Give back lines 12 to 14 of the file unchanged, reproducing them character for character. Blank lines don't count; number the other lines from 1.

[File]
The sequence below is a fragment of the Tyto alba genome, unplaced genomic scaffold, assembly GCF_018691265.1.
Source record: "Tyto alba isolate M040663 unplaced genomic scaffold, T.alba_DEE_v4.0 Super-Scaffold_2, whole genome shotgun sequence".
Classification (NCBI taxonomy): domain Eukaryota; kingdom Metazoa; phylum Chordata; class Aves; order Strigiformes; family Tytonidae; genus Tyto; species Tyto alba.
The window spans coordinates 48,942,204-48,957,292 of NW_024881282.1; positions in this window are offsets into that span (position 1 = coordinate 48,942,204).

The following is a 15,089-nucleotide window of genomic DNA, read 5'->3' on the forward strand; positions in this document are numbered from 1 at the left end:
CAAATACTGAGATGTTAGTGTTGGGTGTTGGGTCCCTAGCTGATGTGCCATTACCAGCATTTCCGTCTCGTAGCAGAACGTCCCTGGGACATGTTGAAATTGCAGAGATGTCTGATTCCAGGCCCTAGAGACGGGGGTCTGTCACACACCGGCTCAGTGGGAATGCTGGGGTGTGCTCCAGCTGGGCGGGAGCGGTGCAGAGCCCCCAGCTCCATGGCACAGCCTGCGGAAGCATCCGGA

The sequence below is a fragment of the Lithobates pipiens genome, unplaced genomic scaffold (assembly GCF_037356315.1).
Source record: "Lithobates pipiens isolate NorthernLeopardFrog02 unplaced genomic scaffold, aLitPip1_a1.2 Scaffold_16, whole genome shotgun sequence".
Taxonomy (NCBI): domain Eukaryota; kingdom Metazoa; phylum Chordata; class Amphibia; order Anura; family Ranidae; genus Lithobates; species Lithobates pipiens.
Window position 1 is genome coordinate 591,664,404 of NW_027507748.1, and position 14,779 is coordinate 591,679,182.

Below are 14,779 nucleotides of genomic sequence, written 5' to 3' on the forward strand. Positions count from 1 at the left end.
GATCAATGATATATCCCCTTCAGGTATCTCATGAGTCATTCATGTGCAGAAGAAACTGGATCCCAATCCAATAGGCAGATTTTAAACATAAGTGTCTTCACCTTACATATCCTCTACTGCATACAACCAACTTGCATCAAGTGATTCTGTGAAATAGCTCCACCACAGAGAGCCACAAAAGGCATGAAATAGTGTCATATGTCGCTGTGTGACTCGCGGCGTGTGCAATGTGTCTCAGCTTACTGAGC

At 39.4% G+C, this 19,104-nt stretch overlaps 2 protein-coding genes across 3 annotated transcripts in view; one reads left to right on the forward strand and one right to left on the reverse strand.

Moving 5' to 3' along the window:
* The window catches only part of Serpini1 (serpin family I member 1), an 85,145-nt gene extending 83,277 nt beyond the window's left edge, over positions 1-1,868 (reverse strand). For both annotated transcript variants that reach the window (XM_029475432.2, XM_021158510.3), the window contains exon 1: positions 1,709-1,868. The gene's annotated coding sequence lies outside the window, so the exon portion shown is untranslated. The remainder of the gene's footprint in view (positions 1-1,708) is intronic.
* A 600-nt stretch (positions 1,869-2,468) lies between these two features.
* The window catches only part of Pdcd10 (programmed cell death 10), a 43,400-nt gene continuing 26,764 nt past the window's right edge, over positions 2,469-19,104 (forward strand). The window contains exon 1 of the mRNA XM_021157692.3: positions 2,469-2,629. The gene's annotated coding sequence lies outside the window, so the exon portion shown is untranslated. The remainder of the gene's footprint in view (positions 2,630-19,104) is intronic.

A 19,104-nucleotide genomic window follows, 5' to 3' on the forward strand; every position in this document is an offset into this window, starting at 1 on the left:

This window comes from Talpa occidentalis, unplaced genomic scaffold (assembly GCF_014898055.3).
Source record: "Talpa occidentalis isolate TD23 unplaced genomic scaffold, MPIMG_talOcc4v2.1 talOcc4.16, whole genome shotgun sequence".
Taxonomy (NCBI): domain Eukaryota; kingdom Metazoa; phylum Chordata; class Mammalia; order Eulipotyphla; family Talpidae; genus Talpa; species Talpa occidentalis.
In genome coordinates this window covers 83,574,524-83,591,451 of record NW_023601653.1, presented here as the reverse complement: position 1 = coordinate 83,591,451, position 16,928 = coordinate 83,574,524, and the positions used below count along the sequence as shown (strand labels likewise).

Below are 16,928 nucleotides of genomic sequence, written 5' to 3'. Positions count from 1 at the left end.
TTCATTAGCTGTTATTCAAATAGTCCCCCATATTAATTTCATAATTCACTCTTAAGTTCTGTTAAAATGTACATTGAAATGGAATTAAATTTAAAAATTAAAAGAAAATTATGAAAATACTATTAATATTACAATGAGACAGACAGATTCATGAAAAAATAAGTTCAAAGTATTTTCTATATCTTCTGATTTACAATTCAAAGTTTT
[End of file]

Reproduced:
GATCAATGATATATCCCCTTCAGGTATCTCATGAGTCATTCATGTGCAGAAGAAACTGGATCCCAATCCAATAGGCAGATTTTAAACATAAGTGTCTTCACCTTACATATCCTCTACTGCATACAACCAACTTGCATCAAGTGATTCTGTGAAATAGCTCCACCACAGAGAGCCACAAAAGGCATGAAATAGTGTCATATGTCGCTGTGTGACTCGCGGCGTGTGCAATGTGTCTCAGCTTACTGAGC

At 39.4% G+C, this 19,104-nt stretch overlaps 2 protein-coding genes across 3 annotated transcripts in view; one reads left to right on the forward strand and one right to left on the reverse strand.

Moving 5' to 3' along the window: